It was fun to go downtown to a play on a lovely spring night. During intermission, my mother and I talked about the costumes, the set design, and the choreography, all vast improvements over the high school production I’d seen. The plot even made sense in this version.

But one thing was the same: the lead actress did actually wash her hair on stage. She didn’t have a whole bunch of whispering teenage friends in the audience to spread the news, but she tossed the suds around enough for everyone to get that it was real.

“Yeah, it’s a thing,” my mother said. “They always use real water and shampoo.”

Times have changed since my mother first saw the play in 1949. The rigid gender roles in the play and the racial prejudice seem absurd now. But somehow, audiences still like to watch a woman wash her hair on stage. It seems an odd thing to have stood the test of time.

April 02, 2012

Spring cleaning


The leaves haven’t come out yet, and it’s possible that we could get more snow, but still, it’s April. I’m packing away the mittens and hats and gloves. If it gets cold, I’ll just stick my hands in my pockets. We’re having the family here for Easter dinner this weekend — that’s 22 people cramming into our living room — which means it’s time to do a little spring cleaning.

Well, actually, make that a whole lot of spring cleaning. Anyone who lives by the academic calendar can imagine what our living room looks like this time of year. My two oldest kids, who are home most weekends, are grad students who barely have time to shower, so cleaning the house is not a priority for them. Shaggy Hair Boy and Smiley Girl (his girlfriend) are both undergrads, and the loveseat where they work is piled with books and papers and crumpled hoodies. The end of the couch where With-a-Why does his homework looks like the nest of some kind of rodent who hoards chess pieces, art supplies, and sheet music.

I’m just as guilty as the rest of the family. On the days when I work at home — grading papers, doing class prep, writing, sending emails — I tend to move about the house with my laptop, leaving a trail of tea mugs behind me. My husband isn’t an academic, but April is a busy time in the financial world, which means that the red chair where he sits with his laptop is covered with fallen post-it notes and empty bottles of gatorade.

So yeah. Add a layer of cat hair (the damned creatures shed like crazy this time of year), piles of nasty-smelling Ultimate Frisbee jerseys and cleats, and disorganized piles of sheet music everywhere. That’s pretty much the scene at my house.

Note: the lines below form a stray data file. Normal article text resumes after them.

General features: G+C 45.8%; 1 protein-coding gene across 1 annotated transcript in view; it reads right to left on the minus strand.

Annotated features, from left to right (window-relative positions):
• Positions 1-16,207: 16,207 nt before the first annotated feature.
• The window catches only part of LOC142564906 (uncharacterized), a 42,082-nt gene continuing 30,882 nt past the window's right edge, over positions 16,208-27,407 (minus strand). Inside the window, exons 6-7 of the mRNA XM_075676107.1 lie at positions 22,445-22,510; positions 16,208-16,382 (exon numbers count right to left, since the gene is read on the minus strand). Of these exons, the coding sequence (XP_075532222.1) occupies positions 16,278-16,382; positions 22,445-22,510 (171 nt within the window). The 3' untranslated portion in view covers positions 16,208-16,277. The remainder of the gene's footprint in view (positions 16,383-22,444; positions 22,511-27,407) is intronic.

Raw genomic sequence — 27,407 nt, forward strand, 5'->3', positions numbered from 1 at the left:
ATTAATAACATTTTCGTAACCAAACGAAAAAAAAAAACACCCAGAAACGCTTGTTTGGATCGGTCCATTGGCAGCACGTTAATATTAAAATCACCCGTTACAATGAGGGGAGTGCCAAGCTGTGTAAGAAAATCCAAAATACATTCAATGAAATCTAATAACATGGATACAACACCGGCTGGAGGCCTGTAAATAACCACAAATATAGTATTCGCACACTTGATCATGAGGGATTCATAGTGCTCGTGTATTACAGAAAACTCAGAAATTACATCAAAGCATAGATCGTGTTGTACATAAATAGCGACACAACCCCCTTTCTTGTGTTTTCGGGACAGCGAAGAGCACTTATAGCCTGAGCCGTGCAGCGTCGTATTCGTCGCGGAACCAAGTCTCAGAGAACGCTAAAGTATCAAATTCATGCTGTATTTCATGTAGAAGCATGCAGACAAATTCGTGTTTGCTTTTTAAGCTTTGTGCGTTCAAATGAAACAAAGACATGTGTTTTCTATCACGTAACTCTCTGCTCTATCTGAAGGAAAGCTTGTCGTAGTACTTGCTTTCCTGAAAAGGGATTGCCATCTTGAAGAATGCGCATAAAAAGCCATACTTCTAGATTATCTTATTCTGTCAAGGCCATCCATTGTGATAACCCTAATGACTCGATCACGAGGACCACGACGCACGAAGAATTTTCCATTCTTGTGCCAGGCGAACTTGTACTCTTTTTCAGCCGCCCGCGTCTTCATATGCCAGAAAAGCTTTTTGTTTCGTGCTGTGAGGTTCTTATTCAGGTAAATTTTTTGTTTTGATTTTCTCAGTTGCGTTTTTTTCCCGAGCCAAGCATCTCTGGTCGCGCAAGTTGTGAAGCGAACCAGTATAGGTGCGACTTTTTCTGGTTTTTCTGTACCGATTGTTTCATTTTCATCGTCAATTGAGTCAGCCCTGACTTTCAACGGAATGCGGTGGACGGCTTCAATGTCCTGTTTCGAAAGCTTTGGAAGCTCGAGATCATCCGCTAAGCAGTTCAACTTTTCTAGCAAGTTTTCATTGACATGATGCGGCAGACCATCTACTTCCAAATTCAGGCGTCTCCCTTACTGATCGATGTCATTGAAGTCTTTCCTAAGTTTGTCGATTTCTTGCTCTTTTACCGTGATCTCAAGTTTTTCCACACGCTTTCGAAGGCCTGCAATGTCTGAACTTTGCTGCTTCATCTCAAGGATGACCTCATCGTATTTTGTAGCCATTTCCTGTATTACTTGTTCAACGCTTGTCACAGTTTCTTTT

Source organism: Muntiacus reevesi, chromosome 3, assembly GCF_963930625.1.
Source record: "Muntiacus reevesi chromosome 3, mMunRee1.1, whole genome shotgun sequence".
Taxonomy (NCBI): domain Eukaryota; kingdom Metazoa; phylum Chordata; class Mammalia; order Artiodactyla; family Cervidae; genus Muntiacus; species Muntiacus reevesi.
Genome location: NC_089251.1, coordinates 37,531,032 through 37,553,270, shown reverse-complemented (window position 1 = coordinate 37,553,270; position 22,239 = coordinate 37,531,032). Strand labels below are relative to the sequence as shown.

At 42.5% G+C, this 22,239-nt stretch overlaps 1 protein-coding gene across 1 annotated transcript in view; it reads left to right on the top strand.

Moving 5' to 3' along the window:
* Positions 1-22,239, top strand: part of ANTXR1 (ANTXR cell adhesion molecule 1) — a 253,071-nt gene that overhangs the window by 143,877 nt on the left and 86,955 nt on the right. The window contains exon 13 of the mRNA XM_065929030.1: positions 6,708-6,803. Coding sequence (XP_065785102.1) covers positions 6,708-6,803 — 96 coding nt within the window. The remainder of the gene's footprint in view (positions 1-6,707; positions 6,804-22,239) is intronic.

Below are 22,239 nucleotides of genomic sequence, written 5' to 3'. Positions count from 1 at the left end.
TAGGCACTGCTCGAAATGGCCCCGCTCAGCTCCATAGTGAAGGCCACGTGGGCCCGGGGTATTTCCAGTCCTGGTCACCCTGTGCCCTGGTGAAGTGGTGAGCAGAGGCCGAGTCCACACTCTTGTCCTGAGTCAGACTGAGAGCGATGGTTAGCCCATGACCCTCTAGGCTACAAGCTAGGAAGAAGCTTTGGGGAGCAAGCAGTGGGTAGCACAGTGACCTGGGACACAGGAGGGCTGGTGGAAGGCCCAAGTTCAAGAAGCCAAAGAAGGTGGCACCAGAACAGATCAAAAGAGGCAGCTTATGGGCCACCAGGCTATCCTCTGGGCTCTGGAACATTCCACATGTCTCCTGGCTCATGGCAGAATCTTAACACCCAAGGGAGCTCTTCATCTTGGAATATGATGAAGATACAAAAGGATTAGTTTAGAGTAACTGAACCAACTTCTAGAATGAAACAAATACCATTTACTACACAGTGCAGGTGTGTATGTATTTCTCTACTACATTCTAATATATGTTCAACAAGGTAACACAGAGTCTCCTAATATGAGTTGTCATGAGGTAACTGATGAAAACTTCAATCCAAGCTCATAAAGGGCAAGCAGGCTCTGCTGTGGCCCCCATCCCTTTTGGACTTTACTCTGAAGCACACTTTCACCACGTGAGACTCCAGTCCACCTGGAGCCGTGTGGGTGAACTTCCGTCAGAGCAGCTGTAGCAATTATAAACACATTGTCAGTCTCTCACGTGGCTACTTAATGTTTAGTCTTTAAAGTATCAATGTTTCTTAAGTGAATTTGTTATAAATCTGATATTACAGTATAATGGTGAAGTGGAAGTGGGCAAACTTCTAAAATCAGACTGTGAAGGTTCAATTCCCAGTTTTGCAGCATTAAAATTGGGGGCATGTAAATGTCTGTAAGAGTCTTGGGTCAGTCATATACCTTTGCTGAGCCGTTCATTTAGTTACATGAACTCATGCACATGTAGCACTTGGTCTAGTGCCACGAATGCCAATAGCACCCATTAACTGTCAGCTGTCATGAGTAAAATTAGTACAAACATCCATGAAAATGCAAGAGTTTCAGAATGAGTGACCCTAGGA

Finding out that we're hosting the Easter holiday has forced me to begin my end-of-the-semester cleaning binge a bit early. Well, to be honest, I haven't really done much cleaning yet, but I did give the family my “You all have to pitch and help” speech.

“We ARE helping,” Shaggy Hair Boy said, defensively, when I was done with my spiel. He and Smiley Girl had just gone through all the upstairs bookshelves and pulled out dozens of old textbooks, which were stacked in untidy piles on the floor.

“How is it helping to drag all those books down into the living room?” I asked.

“We’re going to sell them,” said Smiley Girl. She was entering the titles into some data base on the computer.

“See?” said Shaggy Hair Boy, “We make money, and we get crap out of the house.”

Boy in Black, who had ignored my whole speech, looked up from his laptop. “That works,” he said. Many of the textbooks were his – and my daughter’s – but they’d been paid for by scholarship money, so I guess that means they are fair game for a younger sibling looking to finance a summer trip to the Southwest with his girlfriend.

So far, that’s the extent of our cleaning. We’ve packed away the winter clothing, I've given a stern speech, and we’ve gotten rid of a whole bunch of textbooks. I hope when the rest of the family arrives for Easter dinner, they are suitably impressed.

April 01, 2012

For the garden

The little girl who answered the door was not shy at all. Dressed in bright purple and pink and green, she pranced about the room like a fast-moving spring flower. She pounced on With-a-Why, my tall teenage son: “Do I look like a first grader? Do you play the piano? Have you watched Willie Wonka?”

“Hyacinth, you play quietly,” her mother said. She pushed the little girl gently into the kitchen, where I could see toys and games on a table. Then she turned to With-a-Why, who was standing in the doorway, holding a folder of sheet music. He had not said a single word.

“Ready to sing?” the woman asked. I sat down at the dining room table with my book, while they retreated into another room for With-a-Why’s voice lesson. Just as soon as the singing began, the little girl popped back into the room. I closed my book. I don’t get many chances to play with a five-year-old.

“Are you good at craft?” Hyacinth whispered. Craft, it turned out, meant using grown-up scissors to cut out her drawings. Her green scissors were missing, she explained, and she needed me to use the black ones.

I cut out the first drawing It was a large purple triangle, long and a bit irregular, but definitely a triangle. I turned it sideways. Maybe it was a flag? Hyacinth turned the triangle so that the two longest sides led upwards to a point.

“That’s how it goes,” she whispered, mindful of the lesson going on in the next room. She’d quickly figured out that she could talk whenever With-a-Why was singing. His deep voice covered both of ours.

She handed me another drawing. It was another purple triangle. I cut that one out. Then she handed me the next drawing. Another purple triangle. She’d been drawing all morning, it was clear, and she’d worked so hard that the purple marker she was using had run out of ink.

She lined them up on the table while I cut, being careful to follow her sometimes squiggly lines. Twelve crooked purple triangles, all listing to the right.

“Tell me what we’re making,” I whispered.

 She looked at me in surprise, like it was obvious. “Gnome hats.”